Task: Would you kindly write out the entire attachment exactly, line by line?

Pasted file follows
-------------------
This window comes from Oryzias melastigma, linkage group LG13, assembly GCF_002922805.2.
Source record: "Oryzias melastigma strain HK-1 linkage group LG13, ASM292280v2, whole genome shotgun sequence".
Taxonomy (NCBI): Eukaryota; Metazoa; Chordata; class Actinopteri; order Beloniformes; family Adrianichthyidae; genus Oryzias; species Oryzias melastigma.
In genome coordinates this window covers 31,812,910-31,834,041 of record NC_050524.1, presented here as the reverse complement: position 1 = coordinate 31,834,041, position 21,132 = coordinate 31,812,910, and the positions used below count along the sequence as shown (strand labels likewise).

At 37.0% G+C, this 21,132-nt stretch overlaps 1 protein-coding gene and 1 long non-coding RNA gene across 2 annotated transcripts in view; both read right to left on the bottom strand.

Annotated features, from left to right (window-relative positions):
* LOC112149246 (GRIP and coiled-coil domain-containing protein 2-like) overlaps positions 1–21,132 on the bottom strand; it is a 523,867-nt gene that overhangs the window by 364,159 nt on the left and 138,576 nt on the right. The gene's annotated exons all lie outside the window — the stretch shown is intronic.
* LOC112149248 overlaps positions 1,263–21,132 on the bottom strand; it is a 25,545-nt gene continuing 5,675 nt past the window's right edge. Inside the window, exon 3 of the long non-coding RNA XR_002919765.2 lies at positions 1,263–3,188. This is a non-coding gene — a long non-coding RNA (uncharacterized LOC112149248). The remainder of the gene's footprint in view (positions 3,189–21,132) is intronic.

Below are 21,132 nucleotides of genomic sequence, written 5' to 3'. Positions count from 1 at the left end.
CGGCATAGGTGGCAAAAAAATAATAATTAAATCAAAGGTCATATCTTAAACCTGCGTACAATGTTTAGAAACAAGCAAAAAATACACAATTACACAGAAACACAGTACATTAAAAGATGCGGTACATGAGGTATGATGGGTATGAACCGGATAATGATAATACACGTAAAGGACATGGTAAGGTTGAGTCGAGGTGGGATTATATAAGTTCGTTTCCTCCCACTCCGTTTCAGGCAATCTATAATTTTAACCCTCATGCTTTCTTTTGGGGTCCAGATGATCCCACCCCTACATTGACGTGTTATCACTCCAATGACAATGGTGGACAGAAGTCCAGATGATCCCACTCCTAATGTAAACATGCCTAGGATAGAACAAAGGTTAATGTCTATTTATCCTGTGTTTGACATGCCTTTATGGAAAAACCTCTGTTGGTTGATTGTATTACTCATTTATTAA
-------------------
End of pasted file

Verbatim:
This window comes from Oryzias melastigma, linkage group LG13, assembly GCF_002922805.2.
Source record: "Oryzias melastigma strain HK-1 linkage group LG13, ASM292280v2, whole genome shotgun sequence".
Taxonomy (NCBI): Eukaryota; Metazoa; Chordata; class Actinopteri; order Beloniformes; family Adrianichthyidae; genus Oryzias; species Oryzias melastigma.
In genome coordinates this window covers 31,812,910-31,834,041 of record NC_050524.1, presented here as the reverse complement: position 1 = coordinate 31,834,041, position 21,132 = coordinate 31,812,910, and the positions used below count along the sequence as shown (strand labels likewise).

At 37.0% G+C, this 21,132-nt stretch overlaps 1 protein-coding gene and 1 long non-coding RNA gene across 2 annotated transcripts in view; both read right to left on the bottom strand.

Annotated features, from left to right (window-relative positions):
* LOC112149246 (GRIP and coiled-coil domain-containing protein 2-like) overlaps positions 1–21,132 on the bottom strand; it is a 523,867-nt gene that overhangs the window by 364,159 nt on the left and 138,576 nt on the right. The gene's annotated exons all lie outside the window — the stretch shown is intronic.
* LOC112149248 overlaps positions 1,263–21,132 on the bottom strand; it is a 25,545-nt gene continuing 5,675 nt past the window's right edge. Inside the window, exon 3 of the long non-coding RNA XR_002919765.2 lies at positions 1,263–3,188. This is a non-coding gene — a long non-coding RNA (uncharacterized LOC112149248). The remainder of the gene's footprint in view (positions 3,189–21,132) is intronic.

Below are 21,132 nucleotides of genomic sequence, written 5' to 3'. Positions count from 1 at the left end.
CGGCATAGGTGGCAAAAAAATAATAATTAAATCAAAGGTCATATCTTAAACCTGCGTACAATGTTTAGAAACAAGCAAAAAATACACAATTACACAGAAACACAGTACATTAAAAGATGCGGTACATGAGGTATGATGGGTATGAACCGGATAATGATAATACACGTAAAGGACATGGTAAGGTTGAGTCGAGGTGGGATTATATAAGTTCGTTTCCTCCCACTCCGTTTCAGGCAATCTATAATTTTAACCCTCATGCTTTCTTTTGGGGTCCAGATGATCCCACCCCTACATTGACGTGTTATCACTCCAATGACAATGGTGGACAGAAGTCCAGATGATCCCACTCCTAATGTAAACATGCCTAGGATAGAACAAAGGTTAATGTCTATTTATCCTGTGTTTGACATGCCTTTATGGAAAAACCTCTGTTGGTTGATTGTATTACTCATTTATTAA